Mother Night (Kurt Vonnegut series) [Kindle Edition]
Best known now by the Nick Nolte 1996 film of the same title, MOTHER NIGHT (1961) is a dazzling narrative of false or shifting identity. The odyssey of its protagonist, Howard Campbell, Jr. is a paradigm of conflicting loyalties, ambiguous commitment and personal compromise. Campbell is an American emigre in Germany at the time of Hitler’s ascension; he is married to a German, his relations with the Nazi regime are excellent and he agrees to spy for them and to become a broadcaster serving the regime but then, increasingly disaffected, becomes a double, then perhaps a triple-agent sending coded messages to the Allies. After the War he is tried for war crimes but is exonerated. The novel is written in the form of a memoir as the exiled Campbell, indifferent to outcome, plots his suicide. The novel is a moral tale without a moral or, perhaps, according to Vonnegut, a tale with several morals. Vonnegut, a science fiction writer in early career, knew the science fiction community well and it is more or less accepted that the conflicted and indecipherable Howard Campbell is modeled upon John W. Campbell, Jr. (1910-1971), the great editor of Astounding and Analog whose decades long rightward drift led him to endorse George Wallace in 1968.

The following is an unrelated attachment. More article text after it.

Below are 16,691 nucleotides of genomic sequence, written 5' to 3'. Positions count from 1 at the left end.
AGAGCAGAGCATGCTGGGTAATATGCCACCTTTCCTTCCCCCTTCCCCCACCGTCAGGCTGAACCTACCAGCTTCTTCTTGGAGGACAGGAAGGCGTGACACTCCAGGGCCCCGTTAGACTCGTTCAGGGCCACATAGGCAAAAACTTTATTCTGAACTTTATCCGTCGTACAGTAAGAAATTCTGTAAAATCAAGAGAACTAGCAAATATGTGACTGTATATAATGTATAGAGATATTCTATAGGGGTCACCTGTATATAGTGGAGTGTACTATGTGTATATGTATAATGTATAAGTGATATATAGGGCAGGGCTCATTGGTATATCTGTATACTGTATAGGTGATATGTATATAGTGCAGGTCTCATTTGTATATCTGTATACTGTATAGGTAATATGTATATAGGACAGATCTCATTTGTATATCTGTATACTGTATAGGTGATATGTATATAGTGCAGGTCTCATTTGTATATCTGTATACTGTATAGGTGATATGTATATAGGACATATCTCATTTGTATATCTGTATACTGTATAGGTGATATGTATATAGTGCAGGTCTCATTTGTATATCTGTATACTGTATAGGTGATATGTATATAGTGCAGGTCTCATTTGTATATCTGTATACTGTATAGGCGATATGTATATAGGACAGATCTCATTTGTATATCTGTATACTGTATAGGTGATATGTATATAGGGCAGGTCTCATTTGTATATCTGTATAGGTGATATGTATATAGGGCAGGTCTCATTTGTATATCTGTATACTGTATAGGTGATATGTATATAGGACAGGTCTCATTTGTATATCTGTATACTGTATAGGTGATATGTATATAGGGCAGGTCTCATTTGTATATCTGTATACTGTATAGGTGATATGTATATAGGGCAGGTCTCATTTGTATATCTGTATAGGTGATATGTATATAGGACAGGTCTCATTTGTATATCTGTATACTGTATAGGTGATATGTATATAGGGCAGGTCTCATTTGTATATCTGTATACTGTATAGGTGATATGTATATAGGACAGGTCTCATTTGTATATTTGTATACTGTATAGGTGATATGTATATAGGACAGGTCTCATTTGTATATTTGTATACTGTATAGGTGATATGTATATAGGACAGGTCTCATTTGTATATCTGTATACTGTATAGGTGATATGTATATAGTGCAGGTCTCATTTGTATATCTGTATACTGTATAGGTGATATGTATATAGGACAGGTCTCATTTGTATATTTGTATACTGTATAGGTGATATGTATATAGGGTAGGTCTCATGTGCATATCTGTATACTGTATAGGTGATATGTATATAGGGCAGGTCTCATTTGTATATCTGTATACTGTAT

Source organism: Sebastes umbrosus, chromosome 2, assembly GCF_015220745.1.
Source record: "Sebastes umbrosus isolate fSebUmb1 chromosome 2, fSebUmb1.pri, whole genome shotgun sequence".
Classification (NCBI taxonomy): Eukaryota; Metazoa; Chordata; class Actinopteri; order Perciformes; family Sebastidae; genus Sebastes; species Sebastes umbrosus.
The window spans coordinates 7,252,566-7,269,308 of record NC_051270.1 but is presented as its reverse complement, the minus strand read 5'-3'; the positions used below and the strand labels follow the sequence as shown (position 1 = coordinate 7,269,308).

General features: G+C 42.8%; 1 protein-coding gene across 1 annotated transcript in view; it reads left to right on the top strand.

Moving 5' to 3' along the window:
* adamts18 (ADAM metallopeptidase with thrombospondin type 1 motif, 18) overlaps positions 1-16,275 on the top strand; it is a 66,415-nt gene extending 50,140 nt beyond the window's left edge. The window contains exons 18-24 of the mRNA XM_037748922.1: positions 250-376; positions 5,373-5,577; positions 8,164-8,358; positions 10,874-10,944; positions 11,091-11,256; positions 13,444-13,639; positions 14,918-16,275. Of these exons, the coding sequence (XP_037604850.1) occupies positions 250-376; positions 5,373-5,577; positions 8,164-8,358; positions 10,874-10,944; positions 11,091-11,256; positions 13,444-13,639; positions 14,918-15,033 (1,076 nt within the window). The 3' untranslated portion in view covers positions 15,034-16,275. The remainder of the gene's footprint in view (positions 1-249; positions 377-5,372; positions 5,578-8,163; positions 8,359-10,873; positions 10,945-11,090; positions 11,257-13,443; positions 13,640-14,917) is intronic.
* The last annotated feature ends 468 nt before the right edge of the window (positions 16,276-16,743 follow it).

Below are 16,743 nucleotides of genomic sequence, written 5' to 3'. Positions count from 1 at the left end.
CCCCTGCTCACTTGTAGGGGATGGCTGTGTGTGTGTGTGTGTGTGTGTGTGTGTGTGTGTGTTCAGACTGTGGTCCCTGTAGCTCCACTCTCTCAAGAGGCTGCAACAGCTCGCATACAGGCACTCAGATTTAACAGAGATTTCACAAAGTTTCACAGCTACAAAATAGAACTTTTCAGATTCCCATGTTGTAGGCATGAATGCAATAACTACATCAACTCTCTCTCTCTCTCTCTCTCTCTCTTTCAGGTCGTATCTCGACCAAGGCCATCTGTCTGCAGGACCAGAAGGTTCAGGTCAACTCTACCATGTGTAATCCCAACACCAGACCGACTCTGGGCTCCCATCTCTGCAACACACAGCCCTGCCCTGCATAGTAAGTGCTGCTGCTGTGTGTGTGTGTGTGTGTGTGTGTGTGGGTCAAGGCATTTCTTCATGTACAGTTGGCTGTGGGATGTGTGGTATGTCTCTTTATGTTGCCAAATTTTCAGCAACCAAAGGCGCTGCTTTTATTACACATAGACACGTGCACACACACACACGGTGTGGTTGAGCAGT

Kurt Vonnegut (1922-2007) is perhaps the most beloved American writer of the 20th century. His audience has built steadily since his first pieces in the 1950’s. Vonnegut’s 1968 novel, SLAUGHTERHOUSE-FIVE has become a canonic war novel – with Joseph Heller’s CATCH-22 the truest and darkest of all to have come from World War II. Vonnegut began as a science fiction writer and his early novels PLAYER PIANO and THE SIRENS OF TITAN were so categorized even as they appealed to a young audience far beyond science fiction readers. In the 1960’s he became the writer most identified with the Baby Boomer generation. Like the novels of Mark Twain, Kurt Vonnegut’s large body of work is now understood as unified. There is a consistency to his satirical insight, humor and anger which makes his work synergistic. The more of Kurt Vonnegut’s work you read, the more the work resonates and the more you wish to read. Vonnegut’s reputation – like Twain’s – will grow steadily through the decades to come as his work grows in relevance, truthfulness and searing insight.